Once pastures are heavily contaminated, satisfactory production may be difficult to achieve despite anthelmintic treatments. This problem may be overcome by regularly performing worm egg counts on faecal samples from 7 – 10 lambs. However, trends rather than absolute counts must be closely monitored, otherwise pastures may already be heavily contaminated before high counts are identified and anthelmintic treatment instigated.

Treatment of clinical parasitic gastroenteritis. There are numerous NADIS reports every year of scour, ill thrift and lamb deaths caused by worms. 

The objective of worm control should be to prevent pasture contamination by worm larvae.  However, once pastures have become heavily contaminated with infective worm larvae, it is difficult to achieve satisfactory weight gains in lambs that graze them.  It is often reported that conventional anthelmintic drenching improved performance for about a week, after which lambs became open fleeced and started to scour again.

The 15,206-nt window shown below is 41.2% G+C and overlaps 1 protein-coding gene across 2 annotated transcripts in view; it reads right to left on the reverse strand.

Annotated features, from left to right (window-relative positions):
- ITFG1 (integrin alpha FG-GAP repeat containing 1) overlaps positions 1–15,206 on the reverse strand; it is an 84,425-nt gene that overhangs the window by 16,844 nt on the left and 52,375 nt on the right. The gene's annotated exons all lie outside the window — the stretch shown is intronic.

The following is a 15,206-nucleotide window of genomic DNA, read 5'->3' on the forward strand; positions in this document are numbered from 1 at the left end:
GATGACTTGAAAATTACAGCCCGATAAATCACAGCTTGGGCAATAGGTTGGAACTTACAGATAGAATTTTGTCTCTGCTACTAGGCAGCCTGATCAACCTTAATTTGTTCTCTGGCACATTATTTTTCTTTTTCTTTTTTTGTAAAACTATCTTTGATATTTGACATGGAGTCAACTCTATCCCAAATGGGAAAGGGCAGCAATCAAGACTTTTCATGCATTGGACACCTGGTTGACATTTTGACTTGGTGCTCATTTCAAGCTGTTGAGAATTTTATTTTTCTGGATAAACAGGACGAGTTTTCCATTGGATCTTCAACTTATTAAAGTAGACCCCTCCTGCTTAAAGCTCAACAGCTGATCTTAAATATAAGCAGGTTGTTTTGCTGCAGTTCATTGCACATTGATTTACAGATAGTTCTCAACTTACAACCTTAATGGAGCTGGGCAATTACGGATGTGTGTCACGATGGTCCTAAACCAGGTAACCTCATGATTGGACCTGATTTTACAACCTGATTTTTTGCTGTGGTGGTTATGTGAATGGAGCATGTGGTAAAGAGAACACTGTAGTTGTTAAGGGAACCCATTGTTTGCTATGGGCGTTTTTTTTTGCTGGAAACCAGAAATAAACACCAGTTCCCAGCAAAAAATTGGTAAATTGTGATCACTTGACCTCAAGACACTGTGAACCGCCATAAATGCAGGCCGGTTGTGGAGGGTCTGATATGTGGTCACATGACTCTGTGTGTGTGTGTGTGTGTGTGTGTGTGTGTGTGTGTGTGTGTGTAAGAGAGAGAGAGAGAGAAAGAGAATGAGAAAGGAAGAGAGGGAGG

This problem can be overcome by moving lambs to clean pasture after dosing with an effective conventional wormer, although in the longer term this selects for resistance. Alternatively if clean pasture is unavailable, a persistent wormer (moxidectin) should be used so that infective parasite larvae are killed before they can cause production losses. The meat withdrawal periods for oral and injectable moxidectin (Cydectin) are 14 and 70 days respectively. Furthermore, the persistence depends on the parasite species present. 

There are no simple recipes for the control of parasitic gastroenteritis.  Your vet can provide advice about sustainable worm control in your flock.   
Copyright © NADIS 2005

While every effort is made to ensure that the content of this forecast is accurate at the time of publication, NADIS cannot accept responsibility for errors or omissions. All information is general and will need to be adapted in the light of individual farm circumstances in consultation with your veterinary surgeon.